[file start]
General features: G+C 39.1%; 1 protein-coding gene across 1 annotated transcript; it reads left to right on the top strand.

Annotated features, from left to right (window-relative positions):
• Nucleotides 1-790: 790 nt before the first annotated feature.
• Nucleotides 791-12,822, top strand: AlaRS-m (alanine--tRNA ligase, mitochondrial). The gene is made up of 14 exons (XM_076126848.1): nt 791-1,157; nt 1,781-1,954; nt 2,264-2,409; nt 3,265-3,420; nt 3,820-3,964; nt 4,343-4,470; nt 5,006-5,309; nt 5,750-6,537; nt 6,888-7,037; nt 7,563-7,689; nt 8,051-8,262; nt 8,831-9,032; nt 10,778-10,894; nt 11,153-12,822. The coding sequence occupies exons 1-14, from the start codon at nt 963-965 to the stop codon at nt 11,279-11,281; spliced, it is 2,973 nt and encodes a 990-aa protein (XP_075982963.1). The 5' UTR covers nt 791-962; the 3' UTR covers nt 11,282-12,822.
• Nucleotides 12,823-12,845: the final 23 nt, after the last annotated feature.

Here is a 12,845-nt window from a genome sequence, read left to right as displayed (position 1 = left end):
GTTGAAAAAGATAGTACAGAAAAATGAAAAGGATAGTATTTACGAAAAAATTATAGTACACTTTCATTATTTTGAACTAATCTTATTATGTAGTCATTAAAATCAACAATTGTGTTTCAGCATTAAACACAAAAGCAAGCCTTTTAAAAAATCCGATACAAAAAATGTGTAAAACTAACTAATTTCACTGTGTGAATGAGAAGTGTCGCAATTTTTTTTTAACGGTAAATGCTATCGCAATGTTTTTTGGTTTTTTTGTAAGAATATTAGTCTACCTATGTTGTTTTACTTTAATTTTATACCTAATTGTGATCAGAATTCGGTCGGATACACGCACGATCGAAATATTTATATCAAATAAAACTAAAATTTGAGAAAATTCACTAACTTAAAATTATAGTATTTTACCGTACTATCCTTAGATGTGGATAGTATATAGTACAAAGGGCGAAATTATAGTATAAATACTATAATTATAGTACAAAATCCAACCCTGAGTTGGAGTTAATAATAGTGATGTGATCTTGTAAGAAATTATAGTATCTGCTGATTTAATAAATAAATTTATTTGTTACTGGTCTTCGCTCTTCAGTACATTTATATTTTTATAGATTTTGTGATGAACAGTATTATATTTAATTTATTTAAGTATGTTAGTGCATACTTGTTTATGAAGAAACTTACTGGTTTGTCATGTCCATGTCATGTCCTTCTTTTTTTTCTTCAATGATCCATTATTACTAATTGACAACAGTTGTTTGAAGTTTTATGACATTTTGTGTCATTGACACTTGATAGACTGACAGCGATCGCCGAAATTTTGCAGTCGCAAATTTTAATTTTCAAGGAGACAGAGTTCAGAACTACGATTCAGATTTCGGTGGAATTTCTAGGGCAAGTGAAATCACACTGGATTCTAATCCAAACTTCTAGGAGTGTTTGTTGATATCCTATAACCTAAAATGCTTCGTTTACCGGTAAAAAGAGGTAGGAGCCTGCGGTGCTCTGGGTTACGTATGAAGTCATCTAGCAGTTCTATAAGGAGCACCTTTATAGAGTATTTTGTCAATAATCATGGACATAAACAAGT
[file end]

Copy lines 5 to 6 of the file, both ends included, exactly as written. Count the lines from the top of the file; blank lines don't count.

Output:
• Nucleotides 12,823-12,845: the final 23 nt, after the last annotated feature.

Here is a 12,845-nt window from a genome sequence, read left to right as displayed (position 1 = left end):